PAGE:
These days, nothing can be more routine for a man than shaving. We hardly give a second thought to scraping a razor against our skin each morning. If we fear anything about the process, it’s that we’ll nick ourselves or end up with severe razor burn.
But it wasn’t always so.
Shaving was once a dangerous and sometimes lethal endeavor. Before the advent of safety razors and sanitation laws, a man risked his life when he decided to clean up with a close shave. Here are the stories of five men who met their end in pursuit of a smooth face. Unfortunately, none of these tales actually involve blood-thirsty barbers. But they may still scare you into a growing a beard.
Michael F. Farley, 1921
Michael F. Farley immigrated to the United States from Ireland in 1881 when he was 18 years old. He ran a successful liquor business in New York and was elected to Congress in 1915. But Mr. Farley’s Horatio Alger story was cut short after a visit to the barbershop. Little did Mr. Farley know that the badger brush the barber was using to create that nice luxurious lather on his face was contaminated with – I kid you not- anthrax. Farley was infected with the bacterium and died a few days later. Who knew a barber brush could be a weapon of mass destruction?
Alexander Nikolayevich Scriabin, 1915
Alexander Scriabin was a pianist and composer with a rather eccentric streak. The composer wrote “I am God” in a journal, experimented with tone and harmony in his compositions, and designed a special organ that created projections of colored light instead of music when played. His final work was to be the Mysterium, a grandiose piece which would last seven days and be played at the foothills of the Himalayas in India. Scriabin believed that bells hung from clouds would gather people to this location and that the Mysterium would usher in an armageddon, transforming the earth into a world of total bliss. Alas, the earth kept spinning as usual because of an ordinary razor blade. Scriabin died at age 43 after nicking himself while shaving and becoming infected with sepsis or blood poisoning.
John Henry Taylor, 1911
John Henry Taylor was a friendly horticulturalist who decided to take a trip on a Red Line cruise ship back in 1911. In-between matches of shuffle board, Mr. Taylor felt his beard was getting a little rough and decided to visit the on-board barber. The waves must have been pretty rough that day because the barber gave ol’ John Henry a little nick on the neck. Because small cuts are par for the course when getting a shave, John Henry didn’t think much of it and returned to his cabin. But later that night, his throat began to swell up and fill with fluid. The ship doctor said it was just a case of blood poisoning and told Taylor that it would soon heal itself. Two days later the swelling increased, and Taylor could no longer speak. A week after the initial cut, John Henry Taylor suffocated and died from severe edema.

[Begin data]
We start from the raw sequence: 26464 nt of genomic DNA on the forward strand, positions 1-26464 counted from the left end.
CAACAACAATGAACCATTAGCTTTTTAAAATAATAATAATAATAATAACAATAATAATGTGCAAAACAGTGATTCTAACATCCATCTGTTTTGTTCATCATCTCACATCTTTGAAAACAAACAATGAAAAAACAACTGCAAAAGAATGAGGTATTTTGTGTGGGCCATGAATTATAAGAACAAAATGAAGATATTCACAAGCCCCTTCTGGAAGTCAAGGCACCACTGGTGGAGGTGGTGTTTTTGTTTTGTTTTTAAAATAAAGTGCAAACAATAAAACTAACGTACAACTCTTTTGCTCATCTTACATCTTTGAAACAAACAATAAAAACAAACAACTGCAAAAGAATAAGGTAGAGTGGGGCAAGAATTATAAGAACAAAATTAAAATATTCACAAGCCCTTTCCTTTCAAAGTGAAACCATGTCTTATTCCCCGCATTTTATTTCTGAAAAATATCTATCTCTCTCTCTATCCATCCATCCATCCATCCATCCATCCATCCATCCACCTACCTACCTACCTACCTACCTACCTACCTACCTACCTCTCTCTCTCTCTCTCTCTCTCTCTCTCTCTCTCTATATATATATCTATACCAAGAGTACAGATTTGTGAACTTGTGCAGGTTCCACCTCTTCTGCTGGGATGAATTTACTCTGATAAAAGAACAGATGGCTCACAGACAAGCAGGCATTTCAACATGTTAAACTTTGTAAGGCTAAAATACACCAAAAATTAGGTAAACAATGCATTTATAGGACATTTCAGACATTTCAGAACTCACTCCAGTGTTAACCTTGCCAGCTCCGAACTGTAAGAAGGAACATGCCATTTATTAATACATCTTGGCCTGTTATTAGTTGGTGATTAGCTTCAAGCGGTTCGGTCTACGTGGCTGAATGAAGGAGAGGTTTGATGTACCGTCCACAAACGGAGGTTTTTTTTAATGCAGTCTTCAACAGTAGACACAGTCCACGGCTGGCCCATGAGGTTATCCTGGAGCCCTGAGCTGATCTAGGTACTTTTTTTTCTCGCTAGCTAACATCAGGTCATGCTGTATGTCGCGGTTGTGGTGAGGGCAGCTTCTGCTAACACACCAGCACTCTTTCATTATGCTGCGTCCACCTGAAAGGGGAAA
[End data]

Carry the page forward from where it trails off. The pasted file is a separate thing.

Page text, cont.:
John Thoreau, 1841
John Thoreau was the brother of famous American writer and Transcendentalist, Henry David Thoreau. In the winter of 1841, while taking part in his daily shave, John Thoreau cut himself with his razor. A few days later he came down with lockjaw and died in Henry David’s arms. His brother’s death devastated Thoreau. He didn’t talk to his family or write in his journal for weeks.
Thoreau’s good friend, Ralph Waldo Emerson, suggested he go spend some time out in the woods alone near a pond called Walden. Thoreau took this sage advice, and one of America’s great essays was born. All thanks to shaving.
Lord Carnarvon, 1923
On November 26, 1922, Lord Carnarvon peered into the burial chamber of King Tutankhamun, beholding a sight and a treasure that had not been viewed in over 3,000 years. Three months later he was dead. The Earl of Carnarvon, aka George Herbert, was the chief financier of archeologist Howard Carter’s excavation of the Valley of the Kings. After a series of unsuccessful digs in the years previous, Carnarvon was thinking of withdrawing his funding, but Carter convinced him to back one last dig. And the decision would pay off handsomely with Carter’s discovery of King Tut’s tomb. But Herbert would have little time to enjoy this momentous find. At the end of February 1923, Herbert was bitten on the cheek by a mosquito. He subsequently sliced the bite open while he was shaving. The small cut became infected and Lord Carnarvon took ill with sepsis. While recupertaing at the Continental-Savoy hotel in Cairo, he contracted pneumonia and died April 5, 1923. Twas a history-changing death from shaving–fostering the “Curse of Tutankhamun,” or the”Mummy’s Curse,” and ensuring that Brendan Fraser would be remembered for more than Encino Man.
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